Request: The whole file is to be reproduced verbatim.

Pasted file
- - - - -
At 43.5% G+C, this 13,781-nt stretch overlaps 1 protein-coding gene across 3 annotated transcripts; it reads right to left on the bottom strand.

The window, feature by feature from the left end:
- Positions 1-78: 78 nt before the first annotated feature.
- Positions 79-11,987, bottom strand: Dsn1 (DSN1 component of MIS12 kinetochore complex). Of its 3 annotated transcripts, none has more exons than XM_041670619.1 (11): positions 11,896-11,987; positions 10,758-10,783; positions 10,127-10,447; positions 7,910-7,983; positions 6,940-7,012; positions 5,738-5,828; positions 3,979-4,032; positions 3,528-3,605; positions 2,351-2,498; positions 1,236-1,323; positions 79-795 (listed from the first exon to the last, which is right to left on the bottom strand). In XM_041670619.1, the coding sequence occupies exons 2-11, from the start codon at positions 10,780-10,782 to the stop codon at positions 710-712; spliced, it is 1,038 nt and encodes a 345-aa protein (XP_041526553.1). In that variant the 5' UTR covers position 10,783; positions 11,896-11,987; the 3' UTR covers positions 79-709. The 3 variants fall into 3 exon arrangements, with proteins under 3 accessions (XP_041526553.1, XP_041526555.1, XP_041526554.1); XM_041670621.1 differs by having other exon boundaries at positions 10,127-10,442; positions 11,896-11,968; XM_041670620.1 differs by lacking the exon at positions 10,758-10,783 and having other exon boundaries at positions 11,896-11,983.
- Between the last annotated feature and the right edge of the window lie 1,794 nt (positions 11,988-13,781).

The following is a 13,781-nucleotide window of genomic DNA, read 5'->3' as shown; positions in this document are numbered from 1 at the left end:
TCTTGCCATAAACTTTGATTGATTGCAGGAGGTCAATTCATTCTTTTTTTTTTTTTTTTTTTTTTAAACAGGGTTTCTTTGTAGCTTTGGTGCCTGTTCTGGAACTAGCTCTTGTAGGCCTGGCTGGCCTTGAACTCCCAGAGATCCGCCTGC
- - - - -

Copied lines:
At 43.5% G+C, this 13,781-nt stretch overlaps 1 protein-coding gene across 3 annotated transcripts; it reads right to left on the bottom strand.

The window, feature by feature from the left end:
- Positions 1-78: 78 nt before the first annotated feature.
- Positions 79-11,987, bottom strand: Dsn1 (DSN1 component of MIS12 kinetochore complex). Of its 3 annotated transcripts, none has more exons than XM_041670619.1 (11): positions 11,896-11,987; positions 10,758-10,783; positions 10,127-10,447; positions 7,910-7,983; positions 6,940-7,012; positions 5,738-5,828; positions 3,979-4,032; positions 3,528-3,605; positions 2,351-2,498; positions 1,236-1,323; positions 79-795 (listed from the first exon to the last, which is right to left on the bottom strand). In XM_041670619.1, the coding sequence occupies exons 2-11, from the start codon at positions 10,780-10,782 to the stop codon at positions 710-712; spliced, it is 1,038 nt and encodes a 345-aa protein (XP_041526553.1). In that variant the 5' UTR covers position 10,783; positions 11,896-11,987; the 3' UTR covers positions 79-709. The 3 variants fall into 3 exon arrangements, with proteins under 3 accessions (XP_041526553.1, XP_041526555.1, XP_041526554.1); XM_041670621.1 differs by having other exon boundaries at positions 10,127-10,442; positions 11,896-11,968; XM_041670620.1 differs by lacking the exon at positions 10,758-10,783 and having other exon boundaries at positions 11,896-11,983.
- Between the last annotated feature and the right edge of the window lie 1,794 nt (positions 11,988-13,781).

The following is a 13,781-nucleotide window of genomic DNA, read 5'->3' as shown; positions in this document are numbered from 1 at the left end:
TCTTGCCATAAACTTTGATTGATTGCAGGAGGTCAATTCATTCTTTTTTTTTTTTTTTTTTTTTTAAACAGGGTTTCTTTGTAGCTTTGGTGCCTGTTCTGGAACTAGCTCTTGTAGGCCTGGCTGGCCTTGAACTCCCAGAGATCCGCCTGC